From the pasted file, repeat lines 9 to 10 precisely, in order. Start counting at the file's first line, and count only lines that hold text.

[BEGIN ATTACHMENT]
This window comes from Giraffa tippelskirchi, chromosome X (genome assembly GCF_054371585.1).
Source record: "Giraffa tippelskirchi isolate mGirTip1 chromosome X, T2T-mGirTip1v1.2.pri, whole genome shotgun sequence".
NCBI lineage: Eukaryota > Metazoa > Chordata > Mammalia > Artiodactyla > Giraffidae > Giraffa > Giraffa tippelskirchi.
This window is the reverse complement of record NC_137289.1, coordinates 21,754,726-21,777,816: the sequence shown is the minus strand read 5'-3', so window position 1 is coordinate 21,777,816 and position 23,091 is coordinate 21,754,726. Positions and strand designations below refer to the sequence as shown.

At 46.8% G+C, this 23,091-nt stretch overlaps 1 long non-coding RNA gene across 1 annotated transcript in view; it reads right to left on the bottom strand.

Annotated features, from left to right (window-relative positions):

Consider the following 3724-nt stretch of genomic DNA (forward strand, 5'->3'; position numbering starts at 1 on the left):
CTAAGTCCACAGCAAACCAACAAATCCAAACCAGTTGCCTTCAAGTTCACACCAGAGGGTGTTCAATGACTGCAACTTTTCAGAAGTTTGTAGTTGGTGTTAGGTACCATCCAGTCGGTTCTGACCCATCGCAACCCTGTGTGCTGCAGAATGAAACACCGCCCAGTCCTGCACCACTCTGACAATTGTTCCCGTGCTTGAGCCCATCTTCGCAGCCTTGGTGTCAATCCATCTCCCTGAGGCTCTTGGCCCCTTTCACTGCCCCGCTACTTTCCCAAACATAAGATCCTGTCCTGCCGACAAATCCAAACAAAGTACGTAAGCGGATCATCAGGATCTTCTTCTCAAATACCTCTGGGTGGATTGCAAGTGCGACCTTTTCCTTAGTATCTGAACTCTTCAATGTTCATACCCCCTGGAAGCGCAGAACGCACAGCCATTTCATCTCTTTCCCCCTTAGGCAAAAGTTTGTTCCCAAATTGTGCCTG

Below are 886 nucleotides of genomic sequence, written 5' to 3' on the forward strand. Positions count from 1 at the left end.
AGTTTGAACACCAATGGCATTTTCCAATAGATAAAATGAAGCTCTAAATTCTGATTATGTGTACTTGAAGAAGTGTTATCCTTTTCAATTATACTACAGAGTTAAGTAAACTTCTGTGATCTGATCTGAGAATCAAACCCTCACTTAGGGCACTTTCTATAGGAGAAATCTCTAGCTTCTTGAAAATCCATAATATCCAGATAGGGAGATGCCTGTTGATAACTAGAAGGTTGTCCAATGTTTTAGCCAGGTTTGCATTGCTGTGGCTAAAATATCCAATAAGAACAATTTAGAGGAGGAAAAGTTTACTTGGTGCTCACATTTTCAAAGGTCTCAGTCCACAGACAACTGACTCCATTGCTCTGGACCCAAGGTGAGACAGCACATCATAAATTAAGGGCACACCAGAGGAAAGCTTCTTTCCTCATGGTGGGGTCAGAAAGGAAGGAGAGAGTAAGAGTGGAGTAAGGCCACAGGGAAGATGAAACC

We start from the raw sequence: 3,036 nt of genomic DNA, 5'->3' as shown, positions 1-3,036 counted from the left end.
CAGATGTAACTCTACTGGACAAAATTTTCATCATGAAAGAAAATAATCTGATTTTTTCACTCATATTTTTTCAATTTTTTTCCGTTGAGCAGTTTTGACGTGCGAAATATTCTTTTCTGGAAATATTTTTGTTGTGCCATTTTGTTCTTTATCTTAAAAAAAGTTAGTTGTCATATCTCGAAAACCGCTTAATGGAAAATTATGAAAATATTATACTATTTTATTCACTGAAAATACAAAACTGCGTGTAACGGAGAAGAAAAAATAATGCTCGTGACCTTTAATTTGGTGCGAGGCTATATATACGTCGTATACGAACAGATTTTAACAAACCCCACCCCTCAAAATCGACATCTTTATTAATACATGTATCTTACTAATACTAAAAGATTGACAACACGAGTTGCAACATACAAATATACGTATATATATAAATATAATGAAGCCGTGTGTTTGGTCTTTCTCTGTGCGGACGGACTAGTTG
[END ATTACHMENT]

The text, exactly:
Below are 886 nucleotides of genomic sequence, written 5' to 3' on the forward strand. Positions count from 1 at the left end.
AGTTTGAACACCAATGGCATTTTCCAATAGATAAAATGAAGCTCTAAATTCTGATTATGTGTACTTGAAGAAGTGTTATCCTTTTCAATTATACTACAGAGTTAAGTAAACTTCTGTGATCTGATCTGAGAATCAAACCCTCACTTAGGGCACTTTCTATAGGAGAAATCTCTAGCTTCTTGAAAATCCATAATATCCAGATAGGGAGATGCCTGTTGATAACTAGAAGGTTGTCCAATGTTTTAGCCAGGTTTGCATTGCTGTGGCTAAAATATCCAATAAGAACAATTTAGAGGAGGAAAAGTTTACTTGGTGCTCACATTTTCAAAGGTCTCAGTCCACAGACAACTGACTCCATTGCTCTGGACCCAAGGTGAGACAGCACATCATAAATTAAGGGCACACCAGAGGAAAGCTTCTTTCCTCATGGTGGGGTCAGAAAGGAAGGAGAGAGTAAGAGTGGAGTAAGGCCACAGGGAAGATGAAACC